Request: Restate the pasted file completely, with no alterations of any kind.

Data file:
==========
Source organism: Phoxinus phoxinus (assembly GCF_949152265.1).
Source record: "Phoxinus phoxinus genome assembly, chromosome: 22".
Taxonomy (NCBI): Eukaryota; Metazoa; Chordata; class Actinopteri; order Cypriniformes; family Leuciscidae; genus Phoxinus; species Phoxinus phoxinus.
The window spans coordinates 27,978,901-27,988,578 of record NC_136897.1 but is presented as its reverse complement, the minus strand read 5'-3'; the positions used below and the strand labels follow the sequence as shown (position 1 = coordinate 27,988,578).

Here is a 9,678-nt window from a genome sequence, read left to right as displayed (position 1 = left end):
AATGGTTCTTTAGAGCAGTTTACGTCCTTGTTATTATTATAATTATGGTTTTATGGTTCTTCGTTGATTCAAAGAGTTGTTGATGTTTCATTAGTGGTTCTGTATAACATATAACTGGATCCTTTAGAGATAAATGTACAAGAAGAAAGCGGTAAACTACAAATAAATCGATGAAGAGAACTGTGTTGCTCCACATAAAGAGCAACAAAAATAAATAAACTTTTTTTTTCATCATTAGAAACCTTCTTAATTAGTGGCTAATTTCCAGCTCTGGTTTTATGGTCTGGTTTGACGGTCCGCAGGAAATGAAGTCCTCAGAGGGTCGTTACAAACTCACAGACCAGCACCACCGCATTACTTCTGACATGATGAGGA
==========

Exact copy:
Source organism: Phoxinus phoxinus (assembly GCF_949152265.1).
Source record: "Phoxinus phoxinus genome assembly, chromosome: 22".
Taxonomy (NCBI): Eukaryota; Metazoa; Chordata; class Actinopteri; order Cypriniformes; family Leuciscidae; genus Phoxinus; species Phoxinus phoxinus.
The window spans coordinates 27,978,901-27,988,578 of record NC_136897.1 but is presented as its reverse complement, the minus strand read 5'-3'; the positions used below and the strand labels follow the sequence as shown (position 1 = coordinate 27,988,578).

Here is a 9,678-nt window from a genome sequence, read left to right as displayed (position 1 = left end):
AATGGTTCTTTAGAGCAGTTTACGTCCTTGTTATTATTATAATTATGGTTTTATGGTTCTTCGTTGATTCAAAGAGTTGTTGATGTTTCATTAGTGGTTCTGTATAACATATAACTGGATCCTTTAGAGATAAATGTACAAGAAGAAAGCGGTAAACTACAAATAAATCGATGAAGAGAACTGTGTTGCTCCACATAAAGAGCAACAAAAATAAATAAACTTTTTTTTTCATCATTAGAAACCTTCTTAATTAGTGGCTAATTTCCAGCTCTGGTTTTATGGTCTGGTTTGACGGTCCGCAGGAAATGAAGTCCTCAGAGGGTCGTTACAAACTCACAGACCAGCACCACCGCATTACTTCTGACATGATGAGGA